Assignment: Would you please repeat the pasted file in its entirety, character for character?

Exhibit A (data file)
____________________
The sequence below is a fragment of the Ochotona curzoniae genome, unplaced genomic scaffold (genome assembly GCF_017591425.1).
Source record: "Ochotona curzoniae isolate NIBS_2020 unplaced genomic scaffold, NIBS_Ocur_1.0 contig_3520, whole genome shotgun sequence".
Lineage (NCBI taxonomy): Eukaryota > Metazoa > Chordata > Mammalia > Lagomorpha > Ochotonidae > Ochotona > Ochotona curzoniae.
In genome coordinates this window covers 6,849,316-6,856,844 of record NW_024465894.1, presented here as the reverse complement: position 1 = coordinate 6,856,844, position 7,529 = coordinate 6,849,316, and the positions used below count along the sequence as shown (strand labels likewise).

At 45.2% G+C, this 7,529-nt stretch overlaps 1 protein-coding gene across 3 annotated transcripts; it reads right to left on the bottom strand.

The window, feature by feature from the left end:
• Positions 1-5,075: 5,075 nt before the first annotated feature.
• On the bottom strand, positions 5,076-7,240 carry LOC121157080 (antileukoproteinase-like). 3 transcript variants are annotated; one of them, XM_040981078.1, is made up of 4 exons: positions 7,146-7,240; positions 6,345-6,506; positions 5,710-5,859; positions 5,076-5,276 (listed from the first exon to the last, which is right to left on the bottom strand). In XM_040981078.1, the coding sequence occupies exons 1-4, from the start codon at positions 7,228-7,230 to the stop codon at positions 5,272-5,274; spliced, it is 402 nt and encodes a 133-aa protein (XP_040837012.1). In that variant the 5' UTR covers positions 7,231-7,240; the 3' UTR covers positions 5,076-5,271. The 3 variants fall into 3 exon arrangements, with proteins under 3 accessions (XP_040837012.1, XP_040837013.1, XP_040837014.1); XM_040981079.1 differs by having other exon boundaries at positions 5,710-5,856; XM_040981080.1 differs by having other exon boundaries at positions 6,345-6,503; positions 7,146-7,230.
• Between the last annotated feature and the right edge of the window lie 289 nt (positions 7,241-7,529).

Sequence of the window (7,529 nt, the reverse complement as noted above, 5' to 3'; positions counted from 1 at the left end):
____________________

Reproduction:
The sequence below is a fragment of the Ochotona curzoniae genome, unplaced genomic scaffold (genome assembly GCF_017591425.1).
Source record: "Ochotona curzoniae isolate NIBS_2020 unplaced genomic scaffold, NIBS_Ocur_1.0 contig_3520, whole genome shotgun sequence".
Lineage (NCBI taxonomy): Eukaryota > Metazoa > Chordata > Mammalia > Lagomorpha > Ochotonidae > Ochotona > Ochotona curzoniae.
In genome coordinates this window covers 6,849,316-6,856,844 of record NW_024465894.1, presented here as the reverse complement: position 1 = coordinate 6,856,844, position 7,529 = coordinate 6,849,316, and the positions used below count along the sequence as shown (strand labels likewise).

At 45.2% G+C, this 7,529-nt stretch overlaps 1 protein-coding gene across 3 annotated transcripts; it reads right to left on the bottom strand.

The window, feature by feature from the left end:
• Positions 1-5,075: 5,075 nt before the first annotated feature.
• On the bottom strand, positions 5,076-7,240 carry LOC121157080 (antileukoproteinase-like). 3 transcript variants are annotated; one of them, XM_040981078.1, is made up of 4 exons: positions 7,146-7,240; positions 6,345-6,506; positions 5,710-5,859; positions 5,076-5,276 (listed from the first exon to the last, which is right to left on the bottom strand). In XM_040981078.1, the coding sequence occupies exons 1-4, from the start codon at positions 7,228-7,230 to the stop codon at positions 5,272-5,274; spliced, it is 402 nt and encodes a 133-aa protein (XP_040837012.1). In that variant the 5' UTR covers positions 7,231-7,240; the 3' UTR covers positions 5,076-5,271. The 3 variants fall into 3 exon arrangements, with proteins under 3 accessions (XP_040837012.1, XP_040837013.1, XP_040837014.1); XM_040981079.1 differs by having other exon boundaries at positions 5,710-5,856; XM_040981080.1 differs by having other exon boundaries at positions 6,345-6,503; positions 7,146-7,230.
• Between the last annotated feature and the right edge of the window lie 289 nt (positions 7,241-7,529).

Sequence of the window (7,529 nt, the reverse complement as noted above, 5' to 3'; positions counted from 1 at the left end):